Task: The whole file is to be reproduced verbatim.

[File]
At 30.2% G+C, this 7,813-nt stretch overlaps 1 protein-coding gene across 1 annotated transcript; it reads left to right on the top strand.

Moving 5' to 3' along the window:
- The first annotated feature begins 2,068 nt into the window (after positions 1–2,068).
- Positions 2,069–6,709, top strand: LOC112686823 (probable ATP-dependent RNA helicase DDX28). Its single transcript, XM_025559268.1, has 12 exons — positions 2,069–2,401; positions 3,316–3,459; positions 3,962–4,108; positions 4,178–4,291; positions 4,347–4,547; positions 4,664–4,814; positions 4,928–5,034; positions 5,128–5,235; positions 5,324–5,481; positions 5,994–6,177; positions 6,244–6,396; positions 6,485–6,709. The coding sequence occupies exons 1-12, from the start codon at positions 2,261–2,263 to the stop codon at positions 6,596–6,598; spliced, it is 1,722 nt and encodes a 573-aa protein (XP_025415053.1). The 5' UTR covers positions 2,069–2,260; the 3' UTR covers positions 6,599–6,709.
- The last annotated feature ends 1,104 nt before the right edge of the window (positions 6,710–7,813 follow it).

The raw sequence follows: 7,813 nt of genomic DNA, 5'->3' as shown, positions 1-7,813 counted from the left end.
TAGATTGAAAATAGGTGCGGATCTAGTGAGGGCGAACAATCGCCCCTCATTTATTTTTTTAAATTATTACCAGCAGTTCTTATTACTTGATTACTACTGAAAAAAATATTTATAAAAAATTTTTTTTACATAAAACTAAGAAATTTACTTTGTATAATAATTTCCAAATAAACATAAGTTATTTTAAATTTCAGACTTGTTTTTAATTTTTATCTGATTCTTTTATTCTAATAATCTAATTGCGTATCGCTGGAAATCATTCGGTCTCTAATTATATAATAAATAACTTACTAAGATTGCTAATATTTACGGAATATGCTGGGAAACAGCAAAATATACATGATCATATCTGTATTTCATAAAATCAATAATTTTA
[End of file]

At 30.2% G+C, this 7,813-nt stretch overlaps 1 protein-coding gene across 1 annotated transcript; it reads left to right on the top strand.

Moving 5' to 3' along the window:
- The first annotated feature begins 2,068 nt into the window (after positions 1–2,068).
- Positions 2,069–6,709, top strand: LOC112686823 (probable ATP-dependent RNA helicase DDX28). Its single transcript, XM_025559268.1, has 12 exons — positions 2,069–2,401; positions 3,316–3,459; positions 3,962–4,108; positions 4,178–4,291; positions 4,347–4,547; positions 4,664–4,814; positions 4,928–5,034; positions 5,128–5,235; positions 5,324–5,481; positions 5,994–6,177; positions 6,244–6,396; positions 6,485–6,709. The coding sequence occupies exons 1-12, from the start codon at positions 2,261–2,263 to the stop codon at positions 6,596–6,598; spliced, it is 1,722 nt and encodes a 573-aa protein (XP_025415053.1). The 5' UTR covers positions 2,069–2,260; the 3' UTR covers positions 6,599–6,709.
- The last annotated feature ends 1,104 nt before the right edge of the window (positions 6,710–7,813 follow it).

The raw sequence follows: 7,813 nt of genomic DNA, 5'->3' as shown, positions 1-7,813 counted from the left end.
TAGATTGAAAATAGGTGCGGATCTAGTGAGGGCGAACAATCGCCCCTCATTTATTTTTTTAAATTATTACCAGCAGTTCTTATTACTTGATTACTACTGAAAAAAATATTTATAAAAAATTTTTTTTACATAAAACTAAGAAATTTACTTTGTATAATAATTTCCAAATAAACATAAGTTATTTTAAATTTCAGACTTGTTTTTAATTTTTATCTGATTCTTTTATTCTAATAATCTAATTGCGTATCGCTGGAAATCATTCGGTCTCTAATTATATAATAAATAACTTACTAAGATTGCTAATATTTACGGAATATGCTGGGAAACAGCAAAATATACATGATCATATCTGTATTTCATAAAATCAATAATTTTA